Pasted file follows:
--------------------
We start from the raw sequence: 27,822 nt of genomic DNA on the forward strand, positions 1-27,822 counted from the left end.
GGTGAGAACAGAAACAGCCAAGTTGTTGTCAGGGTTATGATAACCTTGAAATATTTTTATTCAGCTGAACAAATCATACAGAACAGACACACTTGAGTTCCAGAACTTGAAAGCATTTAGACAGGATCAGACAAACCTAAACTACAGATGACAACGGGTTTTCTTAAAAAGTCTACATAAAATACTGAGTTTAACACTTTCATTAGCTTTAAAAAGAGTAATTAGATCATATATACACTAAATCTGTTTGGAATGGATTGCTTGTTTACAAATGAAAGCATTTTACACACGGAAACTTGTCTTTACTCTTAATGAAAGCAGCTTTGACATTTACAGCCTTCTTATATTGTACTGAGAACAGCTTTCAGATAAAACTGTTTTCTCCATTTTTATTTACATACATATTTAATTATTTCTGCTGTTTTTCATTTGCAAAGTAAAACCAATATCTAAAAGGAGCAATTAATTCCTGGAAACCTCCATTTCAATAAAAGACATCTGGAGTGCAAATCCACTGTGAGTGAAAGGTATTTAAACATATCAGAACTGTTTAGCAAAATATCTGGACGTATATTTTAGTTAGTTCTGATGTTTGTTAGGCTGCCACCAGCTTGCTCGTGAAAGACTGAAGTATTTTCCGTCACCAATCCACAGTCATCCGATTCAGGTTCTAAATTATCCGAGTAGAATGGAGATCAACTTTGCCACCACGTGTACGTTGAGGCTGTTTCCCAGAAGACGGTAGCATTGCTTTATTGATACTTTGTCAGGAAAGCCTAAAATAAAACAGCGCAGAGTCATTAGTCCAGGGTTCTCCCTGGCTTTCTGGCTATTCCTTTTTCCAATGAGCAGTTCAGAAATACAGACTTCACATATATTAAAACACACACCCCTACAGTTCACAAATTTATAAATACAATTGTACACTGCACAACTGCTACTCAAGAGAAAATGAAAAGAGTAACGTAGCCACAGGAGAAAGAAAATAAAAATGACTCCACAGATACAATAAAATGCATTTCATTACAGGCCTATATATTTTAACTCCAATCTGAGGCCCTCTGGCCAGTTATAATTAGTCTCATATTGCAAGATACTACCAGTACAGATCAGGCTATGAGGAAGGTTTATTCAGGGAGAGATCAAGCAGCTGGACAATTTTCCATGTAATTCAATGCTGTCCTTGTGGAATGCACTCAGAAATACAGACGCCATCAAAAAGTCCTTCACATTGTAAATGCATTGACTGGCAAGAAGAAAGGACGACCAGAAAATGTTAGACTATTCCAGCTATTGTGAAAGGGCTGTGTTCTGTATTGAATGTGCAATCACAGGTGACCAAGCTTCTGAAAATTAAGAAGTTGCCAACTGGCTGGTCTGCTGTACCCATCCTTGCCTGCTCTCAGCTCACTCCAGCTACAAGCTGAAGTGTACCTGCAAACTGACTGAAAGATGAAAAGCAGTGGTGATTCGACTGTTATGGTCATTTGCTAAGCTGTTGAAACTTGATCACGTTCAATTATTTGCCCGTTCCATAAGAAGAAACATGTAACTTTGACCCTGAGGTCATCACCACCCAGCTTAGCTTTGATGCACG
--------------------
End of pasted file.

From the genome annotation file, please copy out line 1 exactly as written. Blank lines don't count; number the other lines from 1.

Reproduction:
We start from the raw sequence: 27,822 nt of genomic DNA on the forward strand, positions 1-27,822 counted from the left end.